3. Menakhem Ben-Yami · March 26, 2011

    Hi Chuck,

    Alright then; if I’d be running your dogfish management, I’d double the TAC and closely monitor (1) changes in the dogfish stock and (2) changes in the other groundfish stocks. After a few years I’d know the answers and could manage rationally. Cheers, MB-Y

    • Chuck · March 26, 2011

      You’d also have to take into account that dogfish aren’t the only things sharing the water with groundfish. Bluefish and striped bass are both, if anything, more ravenous predators than dogfish, and eat a lot of the same prey as cod and flounder. However, both of those species are valuable to recreational fisheries and therefore their potential impact as competitors with other valuable species is largely overlooked. Dogfish on the other hand have long been unpopular and tend to be scapegoated as being a major factor keeping the groundfish fishery down. The justifications for raising dogfish quotas are rarely about harvesting a resource and often about pest control. I’d totally support a dogfish fishery that was about sustainably using the resource, but commercial fishing as population control for one unpopular species leaves a bad taste in my mouth.

  4. Nelie · March 26, 2011

    Nice little summary but I have to take issue with one little point…this is not a catch share program. In order for this to be a catch share program they would also have to; 1) limit the number of fishermen in each state and 2) allocate part of the quota to each fisherman. Instead, what they are doing is better described as sector allocation; in this case each sector is a state. Sector allocation means that you are dividing up the resource between groups of fishermen and when that group reaches it’s limit they have to stop. A very common type of sector allocation is recreational vs commercial. The two terms share some traits but they are actually vastly different concepts. I hope this helps!

    • Chuck · March 26, 2011

      Thanks for clearing that up. I’ve heard sector programs referred to under the umbrella of catch shares fairly often, but it seems that “catch shares” has become a catch-all term for basically anything that isn’t a TAC system.

  5. Peter Howard · March 26, 2011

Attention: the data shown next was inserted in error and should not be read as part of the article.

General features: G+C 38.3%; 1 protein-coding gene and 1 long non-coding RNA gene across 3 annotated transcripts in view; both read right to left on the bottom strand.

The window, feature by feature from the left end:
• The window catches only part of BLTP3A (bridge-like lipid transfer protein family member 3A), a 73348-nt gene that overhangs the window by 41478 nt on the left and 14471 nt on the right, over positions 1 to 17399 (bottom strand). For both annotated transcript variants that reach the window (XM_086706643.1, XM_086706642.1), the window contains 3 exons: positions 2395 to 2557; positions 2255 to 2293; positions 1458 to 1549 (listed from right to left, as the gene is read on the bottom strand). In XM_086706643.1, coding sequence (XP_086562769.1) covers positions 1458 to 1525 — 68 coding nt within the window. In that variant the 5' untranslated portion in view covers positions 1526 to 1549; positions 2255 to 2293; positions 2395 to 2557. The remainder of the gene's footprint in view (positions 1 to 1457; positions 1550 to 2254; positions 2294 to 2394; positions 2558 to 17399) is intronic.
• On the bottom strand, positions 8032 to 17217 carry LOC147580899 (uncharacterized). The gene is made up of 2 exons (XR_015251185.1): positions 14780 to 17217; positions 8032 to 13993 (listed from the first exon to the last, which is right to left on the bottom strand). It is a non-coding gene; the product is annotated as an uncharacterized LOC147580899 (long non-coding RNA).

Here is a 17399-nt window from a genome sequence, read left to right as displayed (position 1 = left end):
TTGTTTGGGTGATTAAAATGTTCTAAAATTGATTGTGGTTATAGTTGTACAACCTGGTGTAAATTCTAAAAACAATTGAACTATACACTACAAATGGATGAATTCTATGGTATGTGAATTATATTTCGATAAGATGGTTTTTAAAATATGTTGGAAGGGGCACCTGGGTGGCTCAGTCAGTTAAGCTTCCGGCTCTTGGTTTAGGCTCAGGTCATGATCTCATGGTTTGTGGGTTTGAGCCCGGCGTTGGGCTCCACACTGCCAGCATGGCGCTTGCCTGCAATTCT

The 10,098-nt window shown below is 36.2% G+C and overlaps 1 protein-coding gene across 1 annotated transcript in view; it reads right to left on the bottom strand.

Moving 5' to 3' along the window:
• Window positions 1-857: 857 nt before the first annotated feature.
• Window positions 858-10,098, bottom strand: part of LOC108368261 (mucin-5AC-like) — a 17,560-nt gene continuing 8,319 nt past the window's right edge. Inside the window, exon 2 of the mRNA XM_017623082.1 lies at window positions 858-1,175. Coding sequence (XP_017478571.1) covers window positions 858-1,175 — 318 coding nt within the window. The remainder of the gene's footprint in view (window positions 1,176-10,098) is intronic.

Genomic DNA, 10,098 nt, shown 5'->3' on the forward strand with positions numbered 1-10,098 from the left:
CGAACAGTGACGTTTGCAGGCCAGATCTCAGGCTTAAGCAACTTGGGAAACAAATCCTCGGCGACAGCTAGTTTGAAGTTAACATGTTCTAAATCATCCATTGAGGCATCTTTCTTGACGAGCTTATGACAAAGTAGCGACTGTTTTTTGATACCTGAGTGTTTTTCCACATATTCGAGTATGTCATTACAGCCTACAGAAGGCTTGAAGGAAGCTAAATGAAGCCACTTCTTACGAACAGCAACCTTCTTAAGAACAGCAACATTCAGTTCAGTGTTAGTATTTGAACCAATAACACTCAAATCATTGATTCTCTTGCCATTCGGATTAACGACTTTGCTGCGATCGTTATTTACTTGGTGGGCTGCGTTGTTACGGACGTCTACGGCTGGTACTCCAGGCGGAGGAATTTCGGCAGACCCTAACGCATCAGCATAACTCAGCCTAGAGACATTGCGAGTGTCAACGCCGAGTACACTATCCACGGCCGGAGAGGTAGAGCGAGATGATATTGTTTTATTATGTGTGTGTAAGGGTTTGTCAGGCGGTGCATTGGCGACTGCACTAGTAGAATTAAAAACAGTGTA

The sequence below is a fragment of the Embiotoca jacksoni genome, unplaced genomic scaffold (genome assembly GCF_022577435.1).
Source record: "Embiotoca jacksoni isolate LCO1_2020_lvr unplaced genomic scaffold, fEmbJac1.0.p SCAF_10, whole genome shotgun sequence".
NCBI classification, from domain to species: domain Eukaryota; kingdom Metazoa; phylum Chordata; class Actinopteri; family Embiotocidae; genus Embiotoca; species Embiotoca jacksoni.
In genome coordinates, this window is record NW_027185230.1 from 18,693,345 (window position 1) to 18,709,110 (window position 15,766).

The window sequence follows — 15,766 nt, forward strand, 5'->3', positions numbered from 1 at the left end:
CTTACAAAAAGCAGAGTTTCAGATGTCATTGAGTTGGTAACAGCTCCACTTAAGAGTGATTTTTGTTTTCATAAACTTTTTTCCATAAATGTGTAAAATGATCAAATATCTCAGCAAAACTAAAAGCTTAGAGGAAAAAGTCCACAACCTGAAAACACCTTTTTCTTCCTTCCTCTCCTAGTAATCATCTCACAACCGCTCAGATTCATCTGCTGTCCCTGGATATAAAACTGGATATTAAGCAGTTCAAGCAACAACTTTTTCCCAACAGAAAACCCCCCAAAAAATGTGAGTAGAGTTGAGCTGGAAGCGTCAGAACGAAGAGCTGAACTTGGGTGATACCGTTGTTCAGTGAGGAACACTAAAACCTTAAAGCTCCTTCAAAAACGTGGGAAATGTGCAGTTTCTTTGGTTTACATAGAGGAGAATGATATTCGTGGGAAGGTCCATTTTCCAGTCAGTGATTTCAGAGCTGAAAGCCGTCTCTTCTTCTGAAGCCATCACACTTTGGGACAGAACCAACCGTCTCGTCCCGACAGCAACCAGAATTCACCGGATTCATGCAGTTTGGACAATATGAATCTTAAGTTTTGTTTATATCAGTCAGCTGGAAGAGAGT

I have been following this dogfish issue for 12 years. Back then, there was an annual quota of about 50 million pounds. Then, a population study was done by Woods Hole by Dr. Paul Rago. His study indicated the spawning biomass of females had been decimated. As a result, the quota was cut to 4 million pounds. That went on for a couple of years and slowly, very slowly, “they” increased the quota. this past season started out with a 12 million pound quota but got increased to 15 million by the time the fishing season started. Prior to last season, in Massachusetts, we were allowed 600 lbs daily until September 1st when the daily possession limit was raised to 3,000 lbs daily. It is telling that last season, after NMFS got their controversial “catch share” program in place that we were allowed 3,000 lbs daily until the quota was reached. Also telling is how quickly 15,000,000 lbs got caught. Another telling fact is the extremely low rate of tag returns as evidenced by the East Carolina University program run by Dr. Roger Rulifson. Furthermore, any marine scientist who studies dogfish know they separate by gender until spawning making it very likely that if the people doing the study wanted to, could get desired results by just fishing on either males or females. Inshore, we have primarily females. East Carolina University and the Virginia Institute of Marine Science both have studies which conflict drastically with NMFS conclusions. Back 10 years ago, NMFS said 7 to 1 male to female. VMS and ECU both had studies indicating more than opposite results. 10 to 1 female to male and 12 to 1 female to male. I believe this whole groundfish overfishing crisis was designed by NMFS to reduce the number of boats and fishermen fishing. Flounder and cod both spawn inshore and NMFS allowed these dogfish to eat everything just spawned for 10 years. There used to be a time as recently as 6 years ago that cod and flounder fishing inshore was pretty good. Then the dogfish gobbled everything up. The Federal scientists have an agenda directed by NMFS in my view. They blamed all the declines in fish populations on overfishing. HOW COULD THAT BE? Over the past 15 years or so, there have been permit and vessel buybacks, increased size limits on most groundfish species, increased mesh size etc. Add to this regulatory discards and to me it is apparent this was all contrived by NMFS. I have no confidence to be able to prove any of this since Scott Lang, the Mayor of New Bedford was denied over 1,000 documents by NMFS through a FOIA request. This is not national security stuff, this is fish. What are they hiding????? Look at what they have done relative to violations, document shredding etc and it is apparent to me they have a plan to put us out of business so they can do what Canada did in the 80’s and 90’s. they consolidated their groundfish fisheries to a couple of huge corporations. At that time I owned a fish wholesale business and distinctly remember being offered Canadian cod and flounder fillets. Cod fillets 4-6 OUNCE. Flounder fillets 1-3 OUNCE. Because of “environmental” groups like PEW, the favored child of Jane Lubchenko, our government is being run by oil interests. Most likely, they want to drill on Georges and will get their way and get us out of the way.